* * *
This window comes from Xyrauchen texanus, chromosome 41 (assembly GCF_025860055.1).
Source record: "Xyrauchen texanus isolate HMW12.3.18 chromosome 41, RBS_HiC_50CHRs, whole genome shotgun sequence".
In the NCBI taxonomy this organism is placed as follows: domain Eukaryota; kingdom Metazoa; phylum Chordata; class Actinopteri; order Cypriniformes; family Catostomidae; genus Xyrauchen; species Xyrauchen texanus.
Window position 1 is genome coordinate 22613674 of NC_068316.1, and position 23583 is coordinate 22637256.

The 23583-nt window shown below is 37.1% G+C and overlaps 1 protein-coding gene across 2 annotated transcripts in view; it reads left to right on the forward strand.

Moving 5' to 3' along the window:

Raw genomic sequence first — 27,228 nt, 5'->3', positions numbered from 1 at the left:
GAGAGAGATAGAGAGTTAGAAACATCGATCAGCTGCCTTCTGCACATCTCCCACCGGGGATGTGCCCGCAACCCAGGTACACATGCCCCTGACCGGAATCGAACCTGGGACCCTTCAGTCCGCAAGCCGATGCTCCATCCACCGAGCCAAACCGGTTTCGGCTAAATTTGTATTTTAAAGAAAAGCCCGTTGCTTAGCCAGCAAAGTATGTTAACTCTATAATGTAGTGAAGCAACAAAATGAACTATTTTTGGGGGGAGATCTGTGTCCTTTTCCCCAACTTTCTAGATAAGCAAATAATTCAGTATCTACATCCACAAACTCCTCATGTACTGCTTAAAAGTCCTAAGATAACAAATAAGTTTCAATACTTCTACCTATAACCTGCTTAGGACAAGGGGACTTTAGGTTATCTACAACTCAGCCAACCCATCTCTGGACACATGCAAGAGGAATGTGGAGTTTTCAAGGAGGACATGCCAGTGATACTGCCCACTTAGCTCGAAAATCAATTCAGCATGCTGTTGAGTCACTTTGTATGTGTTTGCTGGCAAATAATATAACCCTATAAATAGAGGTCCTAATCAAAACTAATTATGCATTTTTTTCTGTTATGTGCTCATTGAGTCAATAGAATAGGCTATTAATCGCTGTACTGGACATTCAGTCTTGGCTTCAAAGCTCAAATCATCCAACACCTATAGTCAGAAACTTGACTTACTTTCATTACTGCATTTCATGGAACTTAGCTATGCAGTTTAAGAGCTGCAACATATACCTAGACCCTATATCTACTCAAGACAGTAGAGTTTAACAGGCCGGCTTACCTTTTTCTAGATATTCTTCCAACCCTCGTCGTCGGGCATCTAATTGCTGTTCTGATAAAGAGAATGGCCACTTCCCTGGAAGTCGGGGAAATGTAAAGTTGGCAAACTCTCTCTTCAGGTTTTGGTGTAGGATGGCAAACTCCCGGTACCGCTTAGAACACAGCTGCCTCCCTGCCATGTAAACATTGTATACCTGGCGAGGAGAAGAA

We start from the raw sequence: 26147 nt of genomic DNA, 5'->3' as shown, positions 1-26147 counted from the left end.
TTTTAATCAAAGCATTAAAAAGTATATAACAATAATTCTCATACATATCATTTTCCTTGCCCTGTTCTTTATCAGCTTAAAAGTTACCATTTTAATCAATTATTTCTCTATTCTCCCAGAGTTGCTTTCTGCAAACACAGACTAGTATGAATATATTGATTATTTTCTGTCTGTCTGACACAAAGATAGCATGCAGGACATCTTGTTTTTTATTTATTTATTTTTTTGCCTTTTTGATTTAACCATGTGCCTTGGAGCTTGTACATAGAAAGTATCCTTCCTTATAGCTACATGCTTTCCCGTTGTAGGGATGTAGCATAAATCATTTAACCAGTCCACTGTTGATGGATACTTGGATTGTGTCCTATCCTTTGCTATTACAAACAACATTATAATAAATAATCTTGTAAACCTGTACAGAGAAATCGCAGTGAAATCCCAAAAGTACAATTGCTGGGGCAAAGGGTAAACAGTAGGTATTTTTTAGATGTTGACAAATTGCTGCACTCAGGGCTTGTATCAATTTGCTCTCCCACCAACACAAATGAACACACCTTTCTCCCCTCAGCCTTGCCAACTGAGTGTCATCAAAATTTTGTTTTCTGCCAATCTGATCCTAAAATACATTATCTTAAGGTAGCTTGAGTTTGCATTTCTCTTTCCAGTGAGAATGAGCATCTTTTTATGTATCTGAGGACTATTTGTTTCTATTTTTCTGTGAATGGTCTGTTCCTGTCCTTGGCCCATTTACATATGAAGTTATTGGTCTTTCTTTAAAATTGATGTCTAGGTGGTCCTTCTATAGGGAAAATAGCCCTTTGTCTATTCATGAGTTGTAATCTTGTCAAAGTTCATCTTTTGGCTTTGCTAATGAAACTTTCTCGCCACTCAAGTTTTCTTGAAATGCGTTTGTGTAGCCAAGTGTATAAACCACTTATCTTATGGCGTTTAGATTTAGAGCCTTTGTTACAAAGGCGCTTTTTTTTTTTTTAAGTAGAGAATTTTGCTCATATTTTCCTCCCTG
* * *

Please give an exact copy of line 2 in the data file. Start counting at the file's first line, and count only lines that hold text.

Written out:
Source record: "Xyrauchen texanus isolate HMW12.3.18 chromosome 41, RBS_HiC_50CHRs, whole genome shotgun sequence".